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High School class systems in your state

Discussion in 'Journalism topics only' started by KYSportsWriter, Jul 14, 2006.

  1. Football_Bat

    Football_Bat Well-Known Member

  2. Songbird

    Songbird Well-Known Member

    I cover 2 states, one of them with a screwy system.

    In Vermont, Division I football has 7 teams. 7. There should be at least 11, but the 4 biggest schools beg to play in D-II because they don't like to lose. When you lose, participation wanes and you lose even more. Pathetic. I have the utmost respect for Mount St. Joseph, a private school with 150 kids in the school. About 75 boys. And it has played D-I forever. It's in the by-laws of the school. They won the D-I title this year. It's a sham that D-I sized schools can "choose" to play D-II.

    In Vermont's other sports, schools are broken down into D-I, D-II, D-III and D-IV. There used to be an open format, meaning you could go 0-20 during the season and still get into the playoffs. But D-I changed, and only the top 16 get in based on an index.

    In New Hampshire, football is broken down strictly by enrollment. No fucking around. There are 5 divisions. You can petition up, but cannot petition down. Pretty much the same for the other sports.
  3. shotglass

    shotglass Guest

    Bingo. That takes care of this entire thread.
  4. Football_Bat

    Football_Bat Well-Known Member

    Thankya. Thankyaverymuch. (fake elvis)

    But I want to throw in my personal experiences about the Arkansas playoffs. Before 1991, it was a mess. That was because before then they took a set enrollment for 4 classes (i.e. 0-200, 200-400, 400-800, 800+). Then before you knew it, enrollment inflation took over and there were 10 conferences for 2A, and they were taking 10 district champs and 6 runners-up based on point differential in their districts. meanwhile 3A was 6 districts and half the number of teams.

    Eventually the AAA came up with the 32-32-64-64 format that worked great for years and years — until they decided to dick with it further last year. Now it's 6 classes for FB and seven for BB.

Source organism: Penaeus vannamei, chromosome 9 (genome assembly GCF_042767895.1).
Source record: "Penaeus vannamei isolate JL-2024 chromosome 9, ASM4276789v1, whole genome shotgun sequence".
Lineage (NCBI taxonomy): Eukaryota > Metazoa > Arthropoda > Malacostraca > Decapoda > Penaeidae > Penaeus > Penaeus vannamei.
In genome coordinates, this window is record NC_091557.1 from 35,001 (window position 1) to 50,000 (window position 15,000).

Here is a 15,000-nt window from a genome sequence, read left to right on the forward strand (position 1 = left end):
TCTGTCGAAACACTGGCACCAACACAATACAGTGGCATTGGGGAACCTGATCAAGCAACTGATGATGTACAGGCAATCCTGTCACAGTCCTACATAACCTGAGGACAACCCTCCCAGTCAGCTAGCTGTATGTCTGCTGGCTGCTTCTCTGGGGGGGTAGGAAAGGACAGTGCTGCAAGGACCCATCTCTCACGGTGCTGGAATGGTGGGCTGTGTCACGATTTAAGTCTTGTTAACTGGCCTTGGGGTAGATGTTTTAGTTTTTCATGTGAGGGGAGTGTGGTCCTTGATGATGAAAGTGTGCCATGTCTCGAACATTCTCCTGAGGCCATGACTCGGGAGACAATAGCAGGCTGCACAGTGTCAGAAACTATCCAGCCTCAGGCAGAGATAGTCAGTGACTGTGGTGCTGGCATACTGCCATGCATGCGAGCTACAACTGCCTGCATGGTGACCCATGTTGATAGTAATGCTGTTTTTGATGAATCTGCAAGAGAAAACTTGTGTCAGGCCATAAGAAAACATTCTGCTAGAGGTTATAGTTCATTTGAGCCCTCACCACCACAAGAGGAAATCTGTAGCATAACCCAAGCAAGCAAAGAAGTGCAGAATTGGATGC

The only thing that makes it better than Oklahoma is that in Arkansas, you have everyone playing real (11-man) football.
  5. Arkansas has seven classes for basketball? Are you shitting me? What, then, only five schools in the state don't get trophies every March?
  6. Football_Bat

    Football_Bat Well-Known Member

    That is right, Class A schools in Arkansas are basketball only. (i.e. non-football)

    But 6 footy championships in Arkansas (7A thru 2A) beats the shite out of Texas (12 public school football, at least 7 private school).
  7. True, that's too many titles in Texas. But Texas also has 20 million people, and Arkansas has ... what, maybe 2.5 million?
  8. pressboxer

    pressboxer Active Member

    A few more details on Texas public schools:
    The University Interscholastic League realigns every two years with a school's classification based on enrollment. Districts within a classification are determined by geography and the playoff brackets follow suit (District 1 plays District 2 in the first round, district 3 plays District 4, etc.).

    The problem with this setup is that highly ranked teams often meet in early rounds.

    Schools participate in the same class in all sports. In the larger classes (5A and 4A), all of a school's programs compete in the same district. Smaller schools are placed in different districts for sports like volleyball, baseball and softball based on which schools in the area are participating.

    There are 1,137 schools listed as playing football and another 109 (mostly in Class 1A) that plays basketball, but not football. Then there are a few schools that don't even have enough kids to play basketball (one out in FAR FAR West Texas turned in an average daily enrollment of 15 students) that participate in individual sports like cross country or track.

    The current realignment came out in February and covers the 2006-07 and 2007-08 school years. The next alignment process begins in October 2007 with schools reporting their average daily enrollment and the new alignments will be released in February 2008. One of the guiding principals is to have the top end of a class be roughly twice the size of the bottom end.